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to think that using the local secondary school where children can walk to

(156 Posts)
catham Fri 06-Sep-13 21:51:45

should be what every parent aspires to

today driving past my sons school (where he walks to) i was pretty horrified at the amount of cars lined up outside to pick up their little darlings, most who could probably walk up the road a mile or so where there i less congestion.

why do so many parents have to drive their kids to school? i imagine that as its the start of term so many parents are paranoid that their kids can't walk home alone but they will learn if we let them!

waffling sorry but cars are more dangerous to our kids than letting them make their own way to and from school.

littlemog Fri 06-Sep-13 22:47:13

Do you not think that your 'horror' at the sight of cars may have been a slight over reaction?

catham Fri 06-Sep-13 23:44:54

no, i was horrified at the amount of cars

70isaLimitNotaTarget Fri 06-Sep-13 23:49:09

I drove mine today because my DD had PE but hasn't got her locker yet.
2 pairs of training shoes
Ful PE kit

She's been there since Wednesday and I've paid for the bloody locker ,

I didn't drive DS when DD was in Junior and when the locker is sorted she can leave her kit.

Lestagal78 Fri 06-Sep-13 23:56:23

Unlike primary there are a lot of children that travel miles to get to school as its their catchment area school.

My dds high school has a lot of children that come from rural villages in their catchment, so walking is not possible.

My DD walks every day as her walk is shorter than her journey to primary school. We are lucky that our closest school is one of the best in the country.

BackforGood Sat 07-Sep-13 00:00:33

My (clearly deprived) Yr7 managed to walk the 1.5 miles to her secondary school with her school bag and PE kit 70. You don't say how far your dd's school is, but having to take a PE kit in is hardly disabling grin.

I am pleased my dc live close enough to walk, but do worry about the traffic from the high number of people that do drive their dc to their school though (and I know we are right at the edge of the catchment, and, in higher birthrate years, wouldn't have got into the school, so nobody at their school lives too far to walk, unless they have some sort of mobility issues)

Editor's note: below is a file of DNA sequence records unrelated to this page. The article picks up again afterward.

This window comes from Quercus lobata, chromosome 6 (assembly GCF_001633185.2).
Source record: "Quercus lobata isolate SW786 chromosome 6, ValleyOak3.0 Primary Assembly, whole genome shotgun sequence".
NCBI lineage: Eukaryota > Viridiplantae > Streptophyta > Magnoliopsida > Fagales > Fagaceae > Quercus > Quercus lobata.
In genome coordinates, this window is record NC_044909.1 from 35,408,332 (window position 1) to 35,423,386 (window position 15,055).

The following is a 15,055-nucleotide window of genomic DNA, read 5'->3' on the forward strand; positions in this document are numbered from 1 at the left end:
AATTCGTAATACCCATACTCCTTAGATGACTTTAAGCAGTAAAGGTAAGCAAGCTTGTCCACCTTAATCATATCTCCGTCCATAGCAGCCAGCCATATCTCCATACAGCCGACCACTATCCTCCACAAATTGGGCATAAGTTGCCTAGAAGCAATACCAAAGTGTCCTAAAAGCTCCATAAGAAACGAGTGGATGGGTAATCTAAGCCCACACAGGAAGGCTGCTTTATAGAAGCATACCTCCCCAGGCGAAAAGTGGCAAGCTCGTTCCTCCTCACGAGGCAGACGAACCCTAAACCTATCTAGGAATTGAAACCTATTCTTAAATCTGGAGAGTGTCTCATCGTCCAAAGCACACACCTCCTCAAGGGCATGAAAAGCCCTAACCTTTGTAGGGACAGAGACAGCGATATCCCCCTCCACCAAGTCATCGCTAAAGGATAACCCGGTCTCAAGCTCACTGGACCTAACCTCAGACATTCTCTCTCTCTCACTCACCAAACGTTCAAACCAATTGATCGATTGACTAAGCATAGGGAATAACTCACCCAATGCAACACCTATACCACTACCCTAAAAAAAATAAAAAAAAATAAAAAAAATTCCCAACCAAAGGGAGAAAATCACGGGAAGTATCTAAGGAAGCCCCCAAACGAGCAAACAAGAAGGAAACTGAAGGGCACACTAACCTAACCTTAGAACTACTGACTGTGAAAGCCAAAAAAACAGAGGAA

ErrolTheDragon Sat 07-Sep-13 00:12:02

I feel more this way about primary schools - there's more of them so more should be within walking distance you'd have thought. But the congestion around the primaries near here is worse than the secondary(despite it also being way larger), the older kids do mostly bus/bike/walk. Probably you'll find it rapidly gets better at your sons school - the new year 7s will soon realise its horribly uncool to be driven by mummy.

marriedinwhiteisback Sat 07-Sep-13 00:18:00

I drove my DS to school for 10 years; he got a lift home in the early days and then the public bus when he was bigger. Lack of exercise didn't stop him achieving 10 A*s (we've forgiven him his two As) and 42 IB points. I have a feeling the local comp would have stopped him though - in fact I can think of three subjects they don't even offer.

Don't tell other pparents what to do OP. They have reached decisions having considered all the options available.

DD went to a top 100 comp for a couple of years little more than a hop, skip and jump away. Thank God we could afford to move her to a more nurturing environment 15 miles away where she doesn't live in fear of the behaviour of animals. Oh yes, I drop her at the school bus stop a mile or so away too.

What were you telling me about how to care for my kids OP? Oops I don't have baby goats; I have CHILDREN and I care for them to the best of my ability but just to be sure keep yours away from bridges as well as cars - goats are at risk from trolls.

ShadowSummer Sat 07-Sep-13 00:39:43

Not everyone lives within walking distance of a secondary school.

The nearest secondary school to my house is about 6.5 miles away, much of that route along 60mph A-roads with no pavements for pedestrians.

But to be fair, our local council do provide free buses if the secondary school is more than 3 miles from the pupil's home, provided that they're attending the nearest secondary school with available places.

No idea if other local councils provide free buses for pupils living beyond reasonable walking distance. If not, some parents may find driving their kids to / from school to be the best option.

grumpyoldbat Sat 07-Sep-13 07:18:14

You haven't answered my question cat. How safe do you think it would be for children to walk miles along a fast, pavementless road in the dark?

shockers Sat 07-Sep-13 07:26:19

My mother sent me to the nearest high school, it was dire. I sent my children to the best schools for them; a special school 17 miles away for DD and a wonderful high school 12 miles away for DS. DD gets LA transport and DS uses the bus.

Parking outside primary schools around here is a real problem though!

Sparklingbrook Sat 07-Sep-13 07:29:43

DS1 goes to a secondary 12 miles away by bus. I drive him to the bus stop 6 miles away. I hope that's ok, he did a year at the one 1/2 a mile away and hated it.

AndyMurraysBalls Sat 07-Sep-13 07:31:54

It was my priority. Some might call it the local cess-pit but my DC's are doing ok there. I feel very strongly about community and for me this is part of it.

OP - don't forget that lots of parents are rushing off to work. I know there are the ones who drive them round the corner and then go home to watch Jeremy Kyle, but most are under real pressures in the mornings.